The objective, it follows, should be to create a local and regional environment that minimize the damage flowing from the departure of our troops that, sooner rather than later, must occur,  A strategy that seeks to capitalise on the surge’s achievements to promote that goal would rest on the following three pillars:

1. A new forceful approach that puts real pressure and exercises real leverage on all Iraqi parties, government included.  

The ultimate goal would be overhaul of the sectarian political system and establishment of a more equitable and inclusive compact, agreed upon by all relevant actors – e.g., government, militias and insurgent groups – on issues such as federalism, resource allocation, internal boundaries, de-Baathification, the scope of the amnesty, the makeup of security forces and the timetable for a US withdrawal.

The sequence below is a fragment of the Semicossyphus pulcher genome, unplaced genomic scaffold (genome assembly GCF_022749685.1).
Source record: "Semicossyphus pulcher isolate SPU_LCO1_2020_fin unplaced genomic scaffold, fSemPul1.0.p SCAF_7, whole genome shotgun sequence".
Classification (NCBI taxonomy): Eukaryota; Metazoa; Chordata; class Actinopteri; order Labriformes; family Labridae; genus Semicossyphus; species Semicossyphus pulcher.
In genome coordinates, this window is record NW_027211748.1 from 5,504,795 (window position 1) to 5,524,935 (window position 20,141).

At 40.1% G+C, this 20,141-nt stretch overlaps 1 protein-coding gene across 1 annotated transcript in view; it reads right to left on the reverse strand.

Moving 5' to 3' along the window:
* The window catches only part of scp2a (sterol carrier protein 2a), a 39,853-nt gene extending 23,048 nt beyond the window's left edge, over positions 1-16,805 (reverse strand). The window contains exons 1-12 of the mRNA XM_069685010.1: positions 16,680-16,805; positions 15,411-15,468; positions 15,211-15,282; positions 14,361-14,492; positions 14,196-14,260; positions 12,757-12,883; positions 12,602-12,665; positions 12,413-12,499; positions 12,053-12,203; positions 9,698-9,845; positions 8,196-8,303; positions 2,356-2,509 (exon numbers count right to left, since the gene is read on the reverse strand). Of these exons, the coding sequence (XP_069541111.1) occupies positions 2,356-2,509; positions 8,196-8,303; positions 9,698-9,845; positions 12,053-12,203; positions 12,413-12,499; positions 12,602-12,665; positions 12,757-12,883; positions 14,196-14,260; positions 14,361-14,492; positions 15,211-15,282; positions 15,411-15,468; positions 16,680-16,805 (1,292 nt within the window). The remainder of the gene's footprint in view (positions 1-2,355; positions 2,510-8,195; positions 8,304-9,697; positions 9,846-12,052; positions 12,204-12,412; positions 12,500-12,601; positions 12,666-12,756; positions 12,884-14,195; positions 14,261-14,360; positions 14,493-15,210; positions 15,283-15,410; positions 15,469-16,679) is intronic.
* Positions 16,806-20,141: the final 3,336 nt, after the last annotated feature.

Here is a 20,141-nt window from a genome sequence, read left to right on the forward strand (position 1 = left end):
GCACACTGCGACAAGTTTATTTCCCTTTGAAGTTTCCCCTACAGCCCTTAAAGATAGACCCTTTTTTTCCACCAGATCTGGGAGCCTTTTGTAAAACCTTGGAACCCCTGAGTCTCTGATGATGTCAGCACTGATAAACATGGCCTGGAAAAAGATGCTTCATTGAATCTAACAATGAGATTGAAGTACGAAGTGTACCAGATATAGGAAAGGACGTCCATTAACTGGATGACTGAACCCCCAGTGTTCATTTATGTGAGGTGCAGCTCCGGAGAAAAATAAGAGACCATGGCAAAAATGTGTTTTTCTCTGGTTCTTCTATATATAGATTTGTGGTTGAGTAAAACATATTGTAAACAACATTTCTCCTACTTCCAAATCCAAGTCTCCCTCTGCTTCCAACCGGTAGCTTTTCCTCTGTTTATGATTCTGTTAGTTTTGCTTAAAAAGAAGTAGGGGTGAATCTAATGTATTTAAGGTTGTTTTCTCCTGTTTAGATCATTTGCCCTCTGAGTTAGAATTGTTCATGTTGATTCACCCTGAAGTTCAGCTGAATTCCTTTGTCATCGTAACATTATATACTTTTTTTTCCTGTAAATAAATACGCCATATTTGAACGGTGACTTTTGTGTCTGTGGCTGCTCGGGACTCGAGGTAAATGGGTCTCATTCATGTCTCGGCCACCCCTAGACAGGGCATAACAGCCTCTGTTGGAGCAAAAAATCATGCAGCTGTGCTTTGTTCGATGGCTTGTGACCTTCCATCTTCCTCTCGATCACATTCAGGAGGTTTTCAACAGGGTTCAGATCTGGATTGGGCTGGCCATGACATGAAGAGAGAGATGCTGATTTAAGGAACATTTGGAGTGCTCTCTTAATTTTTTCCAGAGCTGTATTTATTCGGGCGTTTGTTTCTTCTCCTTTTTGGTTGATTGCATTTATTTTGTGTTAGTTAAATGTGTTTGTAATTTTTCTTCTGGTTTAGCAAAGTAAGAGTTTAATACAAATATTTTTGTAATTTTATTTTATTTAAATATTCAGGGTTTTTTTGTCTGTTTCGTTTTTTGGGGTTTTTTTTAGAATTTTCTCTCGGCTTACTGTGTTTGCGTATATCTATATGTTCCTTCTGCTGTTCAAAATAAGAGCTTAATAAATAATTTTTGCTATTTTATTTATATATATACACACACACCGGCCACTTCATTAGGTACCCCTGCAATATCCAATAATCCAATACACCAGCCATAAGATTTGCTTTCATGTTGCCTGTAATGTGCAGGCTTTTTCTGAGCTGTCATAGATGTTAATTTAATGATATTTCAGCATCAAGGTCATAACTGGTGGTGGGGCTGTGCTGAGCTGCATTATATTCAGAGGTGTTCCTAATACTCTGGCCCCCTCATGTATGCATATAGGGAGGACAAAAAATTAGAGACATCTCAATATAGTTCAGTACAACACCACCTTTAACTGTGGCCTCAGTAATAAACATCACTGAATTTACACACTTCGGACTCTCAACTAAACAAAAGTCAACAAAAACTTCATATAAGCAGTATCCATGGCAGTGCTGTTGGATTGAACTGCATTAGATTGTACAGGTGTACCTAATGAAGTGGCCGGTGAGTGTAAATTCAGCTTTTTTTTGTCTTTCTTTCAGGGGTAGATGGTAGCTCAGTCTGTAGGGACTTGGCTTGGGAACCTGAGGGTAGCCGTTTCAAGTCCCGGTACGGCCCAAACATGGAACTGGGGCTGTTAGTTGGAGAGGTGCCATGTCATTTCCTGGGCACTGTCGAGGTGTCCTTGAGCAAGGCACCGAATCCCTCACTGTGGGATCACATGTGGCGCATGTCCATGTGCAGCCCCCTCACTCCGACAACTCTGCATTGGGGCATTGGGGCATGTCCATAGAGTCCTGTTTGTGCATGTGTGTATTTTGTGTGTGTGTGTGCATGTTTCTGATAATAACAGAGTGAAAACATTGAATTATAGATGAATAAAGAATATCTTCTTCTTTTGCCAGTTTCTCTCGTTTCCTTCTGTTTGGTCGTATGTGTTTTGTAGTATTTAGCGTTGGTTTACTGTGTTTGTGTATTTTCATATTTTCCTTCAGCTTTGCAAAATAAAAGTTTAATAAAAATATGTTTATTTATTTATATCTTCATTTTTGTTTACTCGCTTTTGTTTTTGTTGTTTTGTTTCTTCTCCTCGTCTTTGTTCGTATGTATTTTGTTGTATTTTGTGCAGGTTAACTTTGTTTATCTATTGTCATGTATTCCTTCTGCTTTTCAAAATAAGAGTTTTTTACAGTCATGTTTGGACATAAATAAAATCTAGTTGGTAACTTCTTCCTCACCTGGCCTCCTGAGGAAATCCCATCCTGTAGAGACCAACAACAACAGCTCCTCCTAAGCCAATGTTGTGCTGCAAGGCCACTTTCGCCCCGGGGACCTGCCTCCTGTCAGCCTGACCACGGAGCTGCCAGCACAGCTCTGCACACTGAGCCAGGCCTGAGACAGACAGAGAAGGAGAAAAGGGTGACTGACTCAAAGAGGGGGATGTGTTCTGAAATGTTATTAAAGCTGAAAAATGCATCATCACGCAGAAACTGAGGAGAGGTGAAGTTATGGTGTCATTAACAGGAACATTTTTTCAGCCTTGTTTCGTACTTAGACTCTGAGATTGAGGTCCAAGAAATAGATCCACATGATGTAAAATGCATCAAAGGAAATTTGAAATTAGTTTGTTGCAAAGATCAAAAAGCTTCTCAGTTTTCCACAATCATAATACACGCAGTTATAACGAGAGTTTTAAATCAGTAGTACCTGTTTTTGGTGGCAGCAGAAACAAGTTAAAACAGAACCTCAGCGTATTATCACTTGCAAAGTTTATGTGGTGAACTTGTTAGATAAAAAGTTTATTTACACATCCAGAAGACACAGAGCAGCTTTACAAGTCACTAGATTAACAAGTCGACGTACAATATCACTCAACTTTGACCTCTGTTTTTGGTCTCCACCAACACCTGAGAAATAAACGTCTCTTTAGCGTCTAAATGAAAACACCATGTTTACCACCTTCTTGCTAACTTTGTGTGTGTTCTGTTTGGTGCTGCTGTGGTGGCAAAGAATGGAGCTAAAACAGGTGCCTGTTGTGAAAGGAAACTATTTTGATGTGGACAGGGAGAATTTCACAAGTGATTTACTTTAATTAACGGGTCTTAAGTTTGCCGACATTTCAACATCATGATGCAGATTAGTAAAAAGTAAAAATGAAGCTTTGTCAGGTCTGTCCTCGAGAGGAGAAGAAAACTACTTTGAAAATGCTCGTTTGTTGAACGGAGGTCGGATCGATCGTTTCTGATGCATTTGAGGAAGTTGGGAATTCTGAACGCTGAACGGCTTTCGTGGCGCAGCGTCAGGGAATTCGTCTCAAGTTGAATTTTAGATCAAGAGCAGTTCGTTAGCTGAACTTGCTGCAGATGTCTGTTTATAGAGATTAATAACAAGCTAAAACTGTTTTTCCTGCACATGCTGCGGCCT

Pressing the Iraqi government and its allies is key.  As noted, the US must move away from unconditional support and use the credible threat of military withdrawal if the government does not compromise, fairly implement new legislation or take steps toward impartial state institutions.  Our position should be clear: continued US presence depends on whether there is movement in this direction.  If the compact is not reached or implemented, the US would significantly accelerate the withdrawal of forces that then will have lost their main purpose.  Conversely, if and when a compact is reached, a responsible schedule and modalities of coalition withdrawal should be negotiated and agreed upon.

There are practical, short-term consequences as well.  The US should only support Iraqi military operations consistent with its own goals and strategy; base training and assistance on the professionalism and non-partisan behaviour of its Iraqi recipients; and shun sectarian ministers or army units and their commanders.  Likewise, the US should condition its help to expand and equip the security apparatus on a strict vetting process and retraining program.

2. A new multilateral strategy that focuses on the region and includes engagement with Iran and Syria.